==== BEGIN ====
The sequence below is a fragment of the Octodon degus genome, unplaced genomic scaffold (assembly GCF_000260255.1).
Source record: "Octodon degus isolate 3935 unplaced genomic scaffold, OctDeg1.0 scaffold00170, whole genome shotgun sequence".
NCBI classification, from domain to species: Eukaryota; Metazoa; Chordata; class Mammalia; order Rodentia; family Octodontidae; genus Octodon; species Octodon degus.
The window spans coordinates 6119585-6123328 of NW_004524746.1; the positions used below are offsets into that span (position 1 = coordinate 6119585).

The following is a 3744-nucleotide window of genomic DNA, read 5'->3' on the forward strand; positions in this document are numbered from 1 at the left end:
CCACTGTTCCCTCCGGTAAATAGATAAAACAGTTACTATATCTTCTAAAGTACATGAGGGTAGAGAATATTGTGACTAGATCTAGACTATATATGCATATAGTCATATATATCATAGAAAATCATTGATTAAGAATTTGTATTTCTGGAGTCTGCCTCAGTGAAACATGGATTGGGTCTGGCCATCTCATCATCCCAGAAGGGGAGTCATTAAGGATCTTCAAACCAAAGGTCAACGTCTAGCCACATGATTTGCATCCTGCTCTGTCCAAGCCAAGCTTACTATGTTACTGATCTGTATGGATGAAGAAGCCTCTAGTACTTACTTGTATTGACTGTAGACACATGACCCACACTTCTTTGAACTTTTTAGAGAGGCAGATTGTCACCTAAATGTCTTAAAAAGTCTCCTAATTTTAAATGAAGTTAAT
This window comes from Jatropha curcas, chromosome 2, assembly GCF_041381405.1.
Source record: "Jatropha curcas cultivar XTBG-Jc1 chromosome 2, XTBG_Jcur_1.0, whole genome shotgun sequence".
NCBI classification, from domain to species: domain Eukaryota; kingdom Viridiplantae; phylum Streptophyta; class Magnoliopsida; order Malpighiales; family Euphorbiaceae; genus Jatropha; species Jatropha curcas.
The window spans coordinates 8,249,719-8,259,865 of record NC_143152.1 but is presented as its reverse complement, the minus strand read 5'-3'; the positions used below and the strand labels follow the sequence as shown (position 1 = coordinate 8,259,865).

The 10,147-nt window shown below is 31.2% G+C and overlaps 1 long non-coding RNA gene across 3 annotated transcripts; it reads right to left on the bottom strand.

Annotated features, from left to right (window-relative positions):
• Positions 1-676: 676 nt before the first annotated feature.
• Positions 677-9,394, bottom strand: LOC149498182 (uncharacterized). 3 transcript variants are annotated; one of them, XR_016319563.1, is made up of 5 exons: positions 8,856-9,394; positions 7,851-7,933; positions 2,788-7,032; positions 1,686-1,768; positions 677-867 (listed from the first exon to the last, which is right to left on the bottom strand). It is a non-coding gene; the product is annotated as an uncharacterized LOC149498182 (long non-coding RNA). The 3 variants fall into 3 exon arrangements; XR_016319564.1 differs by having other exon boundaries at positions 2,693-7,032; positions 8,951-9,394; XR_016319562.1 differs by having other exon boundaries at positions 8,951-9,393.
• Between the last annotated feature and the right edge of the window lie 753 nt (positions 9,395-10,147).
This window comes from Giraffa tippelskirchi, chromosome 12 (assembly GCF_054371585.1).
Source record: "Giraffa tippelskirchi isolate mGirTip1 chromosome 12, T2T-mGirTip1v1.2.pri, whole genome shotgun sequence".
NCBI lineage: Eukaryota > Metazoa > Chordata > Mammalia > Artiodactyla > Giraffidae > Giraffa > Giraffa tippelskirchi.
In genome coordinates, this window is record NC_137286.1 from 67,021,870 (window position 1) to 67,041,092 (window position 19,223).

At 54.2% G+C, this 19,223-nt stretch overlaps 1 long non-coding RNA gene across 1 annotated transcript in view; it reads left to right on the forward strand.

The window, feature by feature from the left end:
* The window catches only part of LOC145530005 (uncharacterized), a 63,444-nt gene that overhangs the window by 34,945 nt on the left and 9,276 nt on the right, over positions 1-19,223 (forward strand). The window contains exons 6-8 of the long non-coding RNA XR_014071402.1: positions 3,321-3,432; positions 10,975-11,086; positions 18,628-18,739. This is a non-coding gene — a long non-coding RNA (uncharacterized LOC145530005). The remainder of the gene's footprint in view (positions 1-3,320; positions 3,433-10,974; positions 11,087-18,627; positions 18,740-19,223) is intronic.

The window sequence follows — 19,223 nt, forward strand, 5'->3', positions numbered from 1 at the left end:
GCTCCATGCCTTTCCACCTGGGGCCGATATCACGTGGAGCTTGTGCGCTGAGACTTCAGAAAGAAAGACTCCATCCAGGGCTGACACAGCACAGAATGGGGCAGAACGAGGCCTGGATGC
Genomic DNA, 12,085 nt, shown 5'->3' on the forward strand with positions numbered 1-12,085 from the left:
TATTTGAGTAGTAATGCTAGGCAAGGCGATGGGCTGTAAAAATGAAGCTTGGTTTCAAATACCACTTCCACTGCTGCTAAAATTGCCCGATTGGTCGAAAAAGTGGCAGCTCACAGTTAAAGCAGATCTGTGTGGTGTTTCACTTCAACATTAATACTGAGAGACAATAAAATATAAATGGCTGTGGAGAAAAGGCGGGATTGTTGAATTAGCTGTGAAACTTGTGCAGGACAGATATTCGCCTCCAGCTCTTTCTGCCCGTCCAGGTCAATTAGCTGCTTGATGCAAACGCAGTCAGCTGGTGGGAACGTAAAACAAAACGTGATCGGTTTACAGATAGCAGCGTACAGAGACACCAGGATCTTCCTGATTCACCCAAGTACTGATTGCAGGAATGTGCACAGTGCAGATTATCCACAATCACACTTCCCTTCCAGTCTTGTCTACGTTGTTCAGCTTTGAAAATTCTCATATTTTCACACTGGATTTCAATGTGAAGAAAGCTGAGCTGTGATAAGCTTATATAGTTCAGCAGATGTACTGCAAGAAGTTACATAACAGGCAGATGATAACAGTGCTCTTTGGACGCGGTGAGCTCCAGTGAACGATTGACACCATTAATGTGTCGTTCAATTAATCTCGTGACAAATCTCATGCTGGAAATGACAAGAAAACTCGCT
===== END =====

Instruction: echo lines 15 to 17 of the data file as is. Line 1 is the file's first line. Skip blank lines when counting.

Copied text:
• Between the last annotated feature and the right edge of the window lie 753 nt (positions 9,395-10,147).
This window comes from Giraffa tippelskirchi, chromosome 12 (assembly GCF_054371585.1).
Source record: "Giraffa tippelskirchi isolate mGirTip1 chromosome 12, T2T-mGirTip1v1.2.pri, whole genome shotgun sequence".